NEW YORK – The recent death of Norman Borlaug provides an opportune moment to reflect on basic values and on our economic system. Borlaug received the Nobel Peace Prize for his work in bringing about the “green revolution,” which saved hundreds of millions from hunger and changed the global economic landscape.
Before Borlaug, the world faced the threat of a Malthusian nightmare: growing populations in the developing world and insufficient food supplies. Consider the trauma a country like India might have suffered if its population of a half-billion had remained barely fed as it doubled. Before the green revolution, Nobel Prize-winning economist Gunnar Myrdal predicted a bleak future for an Asia mired in poverty. Instead, Asia has become an economic powerhouse.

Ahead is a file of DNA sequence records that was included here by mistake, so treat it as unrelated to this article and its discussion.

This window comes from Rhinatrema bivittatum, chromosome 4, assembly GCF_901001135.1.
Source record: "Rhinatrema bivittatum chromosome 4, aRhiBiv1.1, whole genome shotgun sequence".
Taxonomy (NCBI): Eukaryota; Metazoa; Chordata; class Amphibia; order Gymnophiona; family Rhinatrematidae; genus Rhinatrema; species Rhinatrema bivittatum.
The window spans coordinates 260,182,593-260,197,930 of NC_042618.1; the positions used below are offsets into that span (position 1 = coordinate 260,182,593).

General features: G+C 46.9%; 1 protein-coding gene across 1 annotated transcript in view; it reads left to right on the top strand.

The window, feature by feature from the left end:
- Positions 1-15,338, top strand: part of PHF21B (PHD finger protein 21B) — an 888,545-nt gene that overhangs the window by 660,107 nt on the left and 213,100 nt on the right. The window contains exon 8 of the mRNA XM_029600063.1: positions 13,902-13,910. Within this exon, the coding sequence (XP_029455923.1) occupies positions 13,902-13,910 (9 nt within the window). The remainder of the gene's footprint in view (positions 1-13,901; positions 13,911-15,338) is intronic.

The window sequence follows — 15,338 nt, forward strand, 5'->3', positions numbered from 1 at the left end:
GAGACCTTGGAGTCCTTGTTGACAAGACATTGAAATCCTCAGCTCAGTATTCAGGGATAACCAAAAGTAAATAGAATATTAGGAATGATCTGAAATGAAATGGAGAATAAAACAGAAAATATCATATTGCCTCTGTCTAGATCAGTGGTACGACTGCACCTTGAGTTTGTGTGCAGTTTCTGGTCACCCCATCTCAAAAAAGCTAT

Likewise, Africa’s welcome new determination to fight the war on hunger should serve as a living testament to Borlaug. The fact that the green revolution never came to the world’s poorest continent, where agricultural productivity is just one-third the level in Asia, suggests that there is ample room for improvement.
The green revolution may, of course, prove to be only a temporary respite. Soaring food prices before the global financial crisis provided a warning, as does the slowing rate of growth of agricultural productivity. India’s agriculture sector, for example, has fallen behind the rest of its dynamic economy, living on borrowed time, as levels of ground water, on which much of the country depends, fall precipitously.